A Better 52 Week Money Challenge

Like me you may have seen a sheet posted on the lunch room bulletin board since the beginning of January promoting a saving plan called the 52 Week Money Challenge. It goes something like this:

52 week money challenge

  • Begin in week one and deposit $1.
  • Week 2 save $2
  • Week 3 save $3
  • And so on, until week 52 when you save $52.

The upside of all this weekly activity is that you end the year with $1,378 in savings with apparently little effort. That sounds great, but there are a few flaws in this program.

First starting out is too small.  After 10 weeks of savings, that’s basically 2 and a half months, you have a whopping $55 in the bank (or jar depending on what you use). That doesn’t seem very motivating to me. Given the lack of initial progress I think it’s probably too easy to fail because you just don’t see the point in continuing.

Problem number 2. Success is back end loaded. Almost half of the total savings happen in the last 15 weeks. If you do manage to keep motivated through the ‘easy parts’ but fall off the rails when the savings get a little tougher, you may be disappointed with your results. Let’s put some dates in to give it some perspective. If you make it until the kids return to school, so let’s say September 5, you’ve been saving for 36 weeks and you have a total of $666.  Not bad, but less than half your goal and you are 70% of the way through the program.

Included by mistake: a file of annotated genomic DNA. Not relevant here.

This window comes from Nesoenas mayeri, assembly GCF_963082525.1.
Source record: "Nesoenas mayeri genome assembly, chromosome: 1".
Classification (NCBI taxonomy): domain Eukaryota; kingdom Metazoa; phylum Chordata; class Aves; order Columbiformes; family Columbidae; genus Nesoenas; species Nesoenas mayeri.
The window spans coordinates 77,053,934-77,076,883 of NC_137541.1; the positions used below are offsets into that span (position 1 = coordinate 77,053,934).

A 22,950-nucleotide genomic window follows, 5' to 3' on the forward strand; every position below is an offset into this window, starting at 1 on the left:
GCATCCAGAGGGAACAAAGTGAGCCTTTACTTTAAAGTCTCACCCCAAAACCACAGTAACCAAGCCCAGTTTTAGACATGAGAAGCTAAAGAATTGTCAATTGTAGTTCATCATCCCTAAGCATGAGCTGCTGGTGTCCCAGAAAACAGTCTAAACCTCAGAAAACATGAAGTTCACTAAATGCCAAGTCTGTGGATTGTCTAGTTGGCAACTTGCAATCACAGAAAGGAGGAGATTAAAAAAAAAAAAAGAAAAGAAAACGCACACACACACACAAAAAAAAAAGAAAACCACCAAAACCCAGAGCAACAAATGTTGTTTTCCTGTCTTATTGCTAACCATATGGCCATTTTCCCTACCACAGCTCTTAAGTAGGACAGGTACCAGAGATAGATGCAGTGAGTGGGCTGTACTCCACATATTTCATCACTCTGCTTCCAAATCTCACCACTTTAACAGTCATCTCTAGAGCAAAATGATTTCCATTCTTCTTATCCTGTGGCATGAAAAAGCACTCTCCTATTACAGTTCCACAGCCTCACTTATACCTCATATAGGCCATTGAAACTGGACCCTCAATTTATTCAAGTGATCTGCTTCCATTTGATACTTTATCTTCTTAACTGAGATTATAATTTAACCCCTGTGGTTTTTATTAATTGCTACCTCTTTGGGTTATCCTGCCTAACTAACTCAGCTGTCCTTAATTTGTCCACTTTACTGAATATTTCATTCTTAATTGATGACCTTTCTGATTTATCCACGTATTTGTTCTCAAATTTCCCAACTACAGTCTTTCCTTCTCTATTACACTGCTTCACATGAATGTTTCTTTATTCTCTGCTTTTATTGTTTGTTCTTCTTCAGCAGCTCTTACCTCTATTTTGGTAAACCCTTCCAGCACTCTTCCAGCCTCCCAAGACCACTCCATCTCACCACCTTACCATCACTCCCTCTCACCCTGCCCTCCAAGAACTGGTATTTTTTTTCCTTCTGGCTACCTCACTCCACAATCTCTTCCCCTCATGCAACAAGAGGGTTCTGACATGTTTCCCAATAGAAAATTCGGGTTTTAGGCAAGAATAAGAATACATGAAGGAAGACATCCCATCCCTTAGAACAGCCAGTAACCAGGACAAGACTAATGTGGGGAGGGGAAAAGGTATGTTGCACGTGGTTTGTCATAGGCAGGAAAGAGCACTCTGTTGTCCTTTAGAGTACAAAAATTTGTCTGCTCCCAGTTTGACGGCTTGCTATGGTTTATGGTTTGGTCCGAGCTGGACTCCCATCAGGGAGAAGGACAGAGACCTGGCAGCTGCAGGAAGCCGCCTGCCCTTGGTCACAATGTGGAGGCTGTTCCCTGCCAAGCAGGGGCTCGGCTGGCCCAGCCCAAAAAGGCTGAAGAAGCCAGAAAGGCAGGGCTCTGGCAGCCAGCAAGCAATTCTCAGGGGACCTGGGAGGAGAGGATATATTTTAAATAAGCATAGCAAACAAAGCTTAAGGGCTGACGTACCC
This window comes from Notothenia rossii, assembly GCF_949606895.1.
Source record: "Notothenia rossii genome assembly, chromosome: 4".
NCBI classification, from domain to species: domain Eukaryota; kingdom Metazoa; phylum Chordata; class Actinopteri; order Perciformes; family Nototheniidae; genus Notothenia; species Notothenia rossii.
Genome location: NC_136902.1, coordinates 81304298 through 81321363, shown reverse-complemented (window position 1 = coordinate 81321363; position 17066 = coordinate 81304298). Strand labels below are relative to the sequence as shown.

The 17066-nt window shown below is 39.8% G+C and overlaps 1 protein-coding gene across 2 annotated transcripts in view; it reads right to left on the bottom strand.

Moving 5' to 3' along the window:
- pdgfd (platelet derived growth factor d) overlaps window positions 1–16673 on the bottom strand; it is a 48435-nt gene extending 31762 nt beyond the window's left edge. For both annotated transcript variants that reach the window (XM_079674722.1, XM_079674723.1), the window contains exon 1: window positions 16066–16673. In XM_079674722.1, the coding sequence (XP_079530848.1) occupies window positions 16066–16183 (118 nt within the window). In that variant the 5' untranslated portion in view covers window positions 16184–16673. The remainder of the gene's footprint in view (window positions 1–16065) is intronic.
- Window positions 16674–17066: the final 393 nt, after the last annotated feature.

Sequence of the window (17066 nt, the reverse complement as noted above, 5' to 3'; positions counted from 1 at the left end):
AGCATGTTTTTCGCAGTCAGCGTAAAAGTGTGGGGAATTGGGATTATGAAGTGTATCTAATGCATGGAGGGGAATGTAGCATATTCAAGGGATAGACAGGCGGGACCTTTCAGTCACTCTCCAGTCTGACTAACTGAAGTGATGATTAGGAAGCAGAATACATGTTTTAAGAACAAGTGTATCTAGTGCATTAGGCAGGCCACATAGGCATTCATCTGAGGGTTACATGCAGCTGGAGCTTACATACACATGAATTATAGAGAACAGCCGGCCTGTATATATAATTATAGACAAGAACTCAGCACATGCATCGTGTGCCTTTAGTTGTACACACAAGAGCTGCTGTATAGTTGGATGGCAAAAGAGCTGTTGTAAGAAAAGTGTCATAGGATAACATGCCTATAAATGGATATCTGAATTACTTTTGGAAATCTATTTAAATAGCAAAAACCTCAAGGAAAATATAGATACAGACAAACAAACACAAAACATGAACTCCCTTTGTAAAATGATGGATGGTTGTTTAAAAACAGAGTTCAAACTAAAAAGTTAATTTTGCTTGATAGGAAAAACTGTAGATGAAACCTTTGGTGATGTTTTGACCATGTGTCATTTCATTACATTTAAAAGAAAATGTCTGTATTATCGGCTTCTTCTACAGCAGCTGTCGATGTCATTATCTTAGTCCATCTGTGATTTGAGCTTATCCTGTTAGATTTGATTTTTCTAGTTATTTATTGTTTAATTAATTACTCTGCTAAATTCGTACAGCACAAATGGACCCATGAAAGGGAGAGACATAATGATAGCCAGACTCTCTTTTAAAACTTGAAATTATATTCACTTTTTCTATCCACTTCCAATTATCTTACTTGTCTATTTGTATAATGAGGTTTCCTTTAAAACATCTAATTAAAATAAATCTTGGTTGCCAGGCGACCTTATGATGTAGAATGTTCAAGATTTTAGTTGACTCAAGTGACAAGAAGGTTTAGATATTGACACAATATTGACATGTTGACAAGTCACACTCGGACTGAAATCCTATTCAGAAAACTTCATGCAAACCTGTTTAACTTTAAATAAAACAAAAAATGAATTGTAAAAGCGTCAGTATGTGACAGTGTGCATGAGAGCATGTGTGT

Another possible downside is that the highest savings happen at the end of the year — just in time for Christmas. This is true if you assume you started on January 1 but there really is no reason you can’t start saving any time so perhaps this may not apply to you. However it’s a valid question — will you have $52 a week spare at the end of the program when you could only generate $1 at the beginning?

I love the idea of saving a little bit each and every month. I also think having a weekly checklist that you can cross off is a great idea. However savings should really be based on your personal finances, not the number of weeks in a year.

I’d suggest instead that you set yourself TWO numbers each week:

  1. A minimum savings amount
  2. A bull’s eye savings amount.

Assuming you want to at least accomplish the 52 week challenge target, then your minimum savings amount each week should be $26.50 ($1,378 divided by 52 weeks).

Your bull’s eye is your stretch goal. How much do you think you can save each week with a little effort?  Is the $26.50 a tough go right now — then no problem, stick with that. If you can do more, up the ante.  If you make your weekly bull’s eye savings the average of $51 a week it assumes in the last month of the 52 week money challenge you will have $2,652 by the end of the year!

Whatever challenge you choose, know that deciding to actively save money each and every week is a good way to begin building a stronger financial future.

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